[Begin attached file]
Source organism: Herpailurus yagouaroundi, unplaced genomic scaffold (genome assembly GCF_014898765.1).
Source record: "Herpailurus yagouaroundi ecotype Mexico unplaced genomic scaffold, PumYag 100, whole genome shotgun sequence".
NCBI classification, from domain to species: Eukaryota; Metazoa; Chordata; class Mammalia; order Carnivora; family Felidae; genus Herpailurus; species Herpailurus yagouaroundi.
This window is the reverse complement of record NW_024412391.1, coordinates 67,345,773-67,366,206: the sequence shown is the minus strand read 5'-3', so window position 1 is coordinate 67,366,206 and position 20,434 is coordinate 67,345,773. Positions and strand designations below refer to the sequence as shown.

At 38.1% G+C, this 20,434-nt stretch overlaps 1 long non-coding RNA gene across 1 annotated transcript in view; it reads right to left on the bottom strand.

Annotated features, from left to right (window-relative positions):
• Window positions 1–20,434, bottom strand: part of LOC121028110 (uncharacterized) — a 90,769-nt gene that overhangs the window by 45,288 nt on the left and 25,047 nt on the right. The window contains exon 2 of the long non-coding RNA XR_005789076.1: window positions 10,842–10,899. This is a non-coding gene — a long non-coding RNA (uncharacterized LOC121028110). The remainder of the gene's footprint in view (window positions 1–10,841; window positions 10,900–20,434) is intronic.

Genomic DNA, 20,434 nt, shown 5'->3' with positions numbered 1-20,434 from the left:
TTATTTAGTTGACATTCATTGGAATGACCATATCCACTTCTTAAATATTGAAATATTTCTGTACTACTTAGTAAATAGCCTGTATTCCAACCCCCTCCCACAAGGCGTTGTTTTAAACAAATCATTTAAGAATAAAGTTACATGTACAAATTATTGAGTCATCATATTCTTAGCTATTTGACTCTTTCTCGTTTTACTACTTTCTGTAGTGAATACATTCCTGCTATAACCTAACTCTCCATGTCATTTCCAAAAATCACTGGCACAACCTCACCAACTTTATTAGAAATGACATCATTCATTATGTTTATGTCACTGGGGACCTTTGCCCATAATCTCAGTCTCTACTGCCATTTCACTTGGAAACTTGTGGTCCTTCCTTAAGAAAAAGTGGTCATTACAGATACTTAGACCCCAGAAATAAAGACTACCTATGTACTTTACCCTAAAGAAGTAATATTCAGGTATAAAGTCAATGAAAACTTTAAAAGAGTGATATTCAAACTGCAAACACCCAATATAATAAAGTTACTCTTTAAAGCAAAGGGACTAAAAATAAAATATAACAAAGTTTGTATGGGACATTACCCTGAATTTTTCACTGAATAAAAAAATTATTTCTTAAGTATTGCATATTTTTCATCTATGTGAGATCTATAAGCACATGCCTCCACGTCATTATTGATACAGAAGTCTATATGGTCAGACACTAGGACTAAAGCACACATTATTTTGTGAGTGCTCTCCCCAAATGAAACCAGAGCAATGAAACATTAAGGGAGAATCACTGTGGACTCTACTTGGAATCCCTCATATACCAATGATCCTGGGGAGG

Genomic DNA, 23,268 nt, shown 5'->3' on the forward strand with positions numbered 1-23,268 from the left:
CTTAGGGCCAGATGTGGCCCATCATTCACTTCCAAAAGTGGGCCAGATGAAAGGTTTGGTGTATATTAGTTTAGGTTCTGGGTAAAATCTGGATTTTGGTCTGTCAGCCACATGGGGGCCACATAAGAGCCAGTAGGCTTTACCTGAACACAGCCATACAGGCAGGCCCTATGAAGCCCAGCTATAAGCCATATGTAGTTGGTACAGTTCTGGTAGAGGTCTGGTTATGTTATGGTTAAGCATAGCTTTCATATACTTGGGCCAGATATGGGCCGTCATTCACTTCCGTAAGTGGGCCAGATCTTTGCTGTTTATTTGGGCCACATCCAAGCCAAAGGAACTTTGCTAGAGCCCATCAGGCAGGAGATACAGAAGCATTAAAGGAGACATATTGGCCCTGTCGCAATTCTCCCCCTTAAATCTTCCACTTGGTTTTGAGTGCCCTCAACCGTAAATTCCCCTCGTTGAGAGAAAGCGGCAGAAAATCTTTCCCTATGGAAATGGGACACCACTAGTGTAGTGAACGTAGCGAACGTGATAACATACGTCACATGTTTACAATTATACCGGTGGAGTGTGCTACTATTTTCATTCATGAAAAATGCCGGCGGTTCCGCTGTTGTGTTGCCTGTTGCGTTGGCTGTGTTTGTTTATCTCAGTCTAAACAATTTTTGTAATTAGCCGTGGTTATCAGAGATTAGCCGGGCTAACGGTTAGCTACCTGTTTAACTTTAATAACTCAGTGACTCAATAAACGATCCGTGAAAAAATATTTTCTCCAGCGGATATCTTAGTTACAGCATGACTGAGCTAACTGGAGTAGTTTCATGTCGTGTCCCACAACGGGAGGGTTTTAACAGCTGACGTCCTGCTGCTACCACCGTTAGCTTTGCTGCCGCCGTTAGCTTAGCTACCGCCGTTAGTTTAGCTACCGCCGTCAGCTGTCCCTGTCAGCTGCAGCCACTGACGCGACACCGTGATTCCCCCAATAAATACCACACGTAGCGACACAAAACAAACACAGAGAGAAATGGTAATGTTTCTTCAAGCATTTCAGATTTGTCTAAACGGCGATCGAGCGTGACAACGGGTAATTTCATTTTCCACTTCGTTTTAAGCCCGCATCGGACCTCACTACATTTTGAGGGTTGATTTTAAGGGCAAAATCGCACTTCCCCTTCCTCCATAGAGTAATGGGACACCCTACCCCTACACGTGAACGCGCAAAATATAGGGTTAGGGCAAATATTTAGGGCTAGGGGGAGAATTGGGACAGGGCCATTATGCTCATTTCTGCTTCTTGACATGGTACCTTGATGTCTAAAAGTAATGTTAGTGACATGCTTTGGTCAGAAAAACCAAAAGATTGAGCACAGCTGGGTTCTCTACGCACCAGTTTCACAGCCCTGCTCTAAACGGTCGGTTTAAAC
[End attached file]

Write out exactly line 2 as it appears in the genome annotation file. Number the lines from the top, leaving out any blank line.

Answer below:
Source record: "Herpailurus yagouaroundi ecotype Mexico unplaced genomic scaffold, PumYag 100, whole genome shotgun sequence".